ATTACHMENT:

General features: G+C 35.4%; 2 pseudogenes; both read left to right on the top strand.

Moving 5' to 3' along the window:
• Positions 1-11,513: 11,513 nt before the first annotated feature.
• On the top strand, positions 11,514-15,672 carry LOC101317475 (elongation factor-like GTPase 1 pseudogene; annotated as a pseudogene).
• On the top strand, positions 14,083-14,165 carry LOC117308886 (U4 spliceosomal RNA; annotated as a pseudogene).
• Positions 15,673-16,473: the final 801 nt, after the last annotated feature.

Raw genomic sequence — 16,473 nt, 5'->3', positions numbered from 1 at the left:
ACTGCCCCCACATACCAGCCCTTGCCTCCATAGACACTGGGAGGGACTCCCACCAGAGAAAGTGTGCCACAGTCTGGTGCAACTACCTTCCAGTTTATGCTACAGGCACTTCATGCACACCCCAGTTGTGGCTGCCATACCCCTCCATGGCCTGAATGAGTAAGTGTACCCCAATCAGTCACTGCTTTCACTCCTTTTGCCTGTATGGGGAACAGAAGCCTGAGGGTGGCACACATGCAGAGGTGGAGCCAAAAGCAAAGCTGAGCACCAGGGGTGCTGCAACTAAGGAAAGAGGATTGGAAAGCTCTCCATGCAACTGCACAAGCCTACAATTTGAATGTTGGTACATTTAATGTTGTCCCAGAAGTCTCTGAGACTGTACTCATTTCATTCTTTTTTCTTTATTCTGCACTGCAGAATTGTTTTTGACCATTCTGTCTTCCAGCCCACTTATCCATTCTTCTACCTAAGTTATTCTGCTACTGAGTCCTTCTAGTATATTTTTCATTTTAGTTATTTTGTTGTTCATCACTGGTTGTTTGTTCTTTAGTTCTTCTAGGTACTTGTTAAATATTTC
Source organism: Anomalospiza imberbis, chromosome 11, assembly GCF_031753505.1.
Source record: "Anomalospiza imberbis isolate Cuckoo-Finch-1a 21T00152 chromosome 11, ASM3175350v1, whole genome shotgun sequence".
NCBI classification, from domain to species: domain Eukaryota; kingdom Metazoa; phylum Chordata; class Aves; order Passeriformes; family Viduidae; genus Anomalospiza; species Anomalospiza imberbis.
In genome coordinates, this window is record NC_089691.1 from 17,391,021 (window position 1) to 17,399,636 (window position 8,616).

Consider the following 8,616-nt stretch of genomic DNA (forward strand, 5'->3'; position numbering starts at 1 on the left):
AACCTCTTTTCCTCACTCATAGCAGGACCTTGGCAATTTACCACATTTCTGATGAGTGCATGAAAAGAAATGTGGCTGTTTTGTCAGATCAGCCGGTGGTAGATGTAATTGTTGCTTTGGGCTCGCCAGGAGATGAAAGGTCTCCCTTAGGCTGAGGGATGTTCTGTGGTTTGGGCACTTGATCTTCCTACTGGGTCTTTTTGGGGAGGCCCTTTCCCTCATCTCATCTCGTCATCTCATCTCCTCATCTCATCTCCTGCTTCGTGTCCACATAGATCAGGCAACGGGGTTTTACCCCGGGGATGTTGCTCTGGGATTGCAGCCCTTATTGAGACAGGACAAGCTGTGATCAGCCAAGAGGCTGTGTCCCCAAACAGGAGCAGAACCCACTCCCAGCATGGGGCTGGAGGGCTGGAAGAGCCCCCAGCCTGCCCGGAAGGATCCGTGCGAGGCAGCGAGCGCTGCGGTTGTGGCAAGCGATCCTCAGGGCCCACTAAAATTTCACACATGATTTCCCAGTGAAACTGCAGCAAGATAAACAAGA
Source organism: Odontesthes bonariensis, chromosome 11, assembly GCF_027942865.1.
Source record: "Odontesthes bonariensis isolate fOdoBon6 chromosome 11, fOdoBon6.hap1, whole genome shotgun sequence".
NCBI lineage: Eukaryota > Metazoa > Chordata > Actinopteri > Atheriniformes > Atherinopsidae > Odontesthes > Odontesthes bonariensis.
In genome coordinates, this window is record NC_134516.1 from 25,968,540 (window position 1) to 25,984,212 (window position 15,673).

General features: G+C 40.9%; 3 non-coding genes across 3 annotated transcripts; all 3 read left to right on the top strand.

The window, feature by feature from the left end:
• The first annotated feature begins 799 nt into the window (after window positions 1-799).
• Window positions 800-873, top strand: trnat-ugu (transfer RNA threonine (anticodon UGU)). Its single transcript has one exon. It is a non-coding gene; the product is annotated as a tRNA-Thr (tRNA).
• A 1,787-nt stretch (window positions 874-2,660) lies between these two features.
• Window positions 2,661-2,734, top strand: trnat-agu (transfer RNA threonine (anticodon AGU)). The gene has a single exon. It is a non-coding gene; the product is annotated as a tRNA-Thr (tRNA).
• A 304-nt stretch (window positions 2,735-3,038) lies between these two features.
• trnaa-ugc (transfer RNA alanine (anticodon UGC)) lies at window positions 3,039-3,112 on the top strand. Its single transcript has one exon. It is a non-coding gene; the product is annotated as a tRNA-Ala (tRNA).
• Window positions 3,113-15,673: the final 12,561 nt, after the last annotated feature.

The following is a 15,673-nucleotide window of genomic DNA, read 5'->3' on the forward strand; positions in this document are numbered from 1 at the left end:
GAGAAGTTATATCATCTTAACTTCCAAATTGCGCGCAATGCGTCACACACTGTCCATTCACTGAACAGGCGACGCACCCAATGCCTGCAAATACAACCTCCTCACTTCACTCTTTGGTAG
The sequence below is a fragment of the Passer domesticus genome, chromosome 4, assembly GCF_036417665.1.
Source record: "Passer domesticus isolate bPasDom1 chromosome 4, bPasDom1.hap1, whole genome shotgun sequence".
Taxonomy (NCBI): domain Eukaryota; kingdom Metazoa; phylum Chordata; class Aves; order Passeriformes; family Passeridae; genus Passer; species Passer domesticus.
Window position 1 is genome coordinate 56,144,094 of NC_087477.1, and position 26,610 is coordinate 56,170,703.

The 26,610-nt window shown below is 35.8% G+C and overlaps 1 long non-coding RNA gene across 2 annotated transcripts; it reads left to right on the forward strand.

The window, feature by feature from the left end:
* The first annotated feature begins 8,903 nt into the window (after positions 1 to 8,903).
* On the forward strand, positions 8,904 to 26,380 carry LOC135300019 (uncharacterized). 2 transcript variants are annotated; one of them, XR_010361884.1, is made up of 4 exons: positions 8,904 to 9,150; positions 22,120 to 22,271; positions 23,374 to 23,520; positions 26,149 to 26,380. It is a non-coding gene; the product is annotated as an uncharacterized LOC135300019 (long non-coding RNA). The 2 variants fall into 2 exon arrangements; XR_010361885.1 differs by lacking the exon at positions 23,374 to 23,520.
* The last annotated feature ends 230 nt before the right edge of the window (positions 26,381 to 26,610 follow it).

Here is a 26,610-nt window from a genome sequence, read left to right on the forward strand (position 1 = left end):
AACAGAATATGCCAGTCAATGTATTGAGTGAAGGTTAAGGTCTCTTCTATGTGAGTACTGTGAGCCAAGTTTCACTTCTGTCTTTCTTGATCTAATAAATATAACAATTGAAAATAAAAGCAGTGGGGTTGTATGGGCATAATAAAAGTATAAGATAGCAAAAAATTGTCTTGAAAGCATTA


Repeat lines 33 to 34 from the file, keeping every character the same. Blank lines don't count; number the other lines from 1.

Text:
Window position 1 is genome coordinate 56,144,094 of NC_087477.1, and position 26,610 is coordinate 56,170,703.

The 26,610-nt window shown below is 35.8% G+C and overlaps 1 long non-coding RNA gene across 2 annotated transcripts; it reads left to right on the forward strand.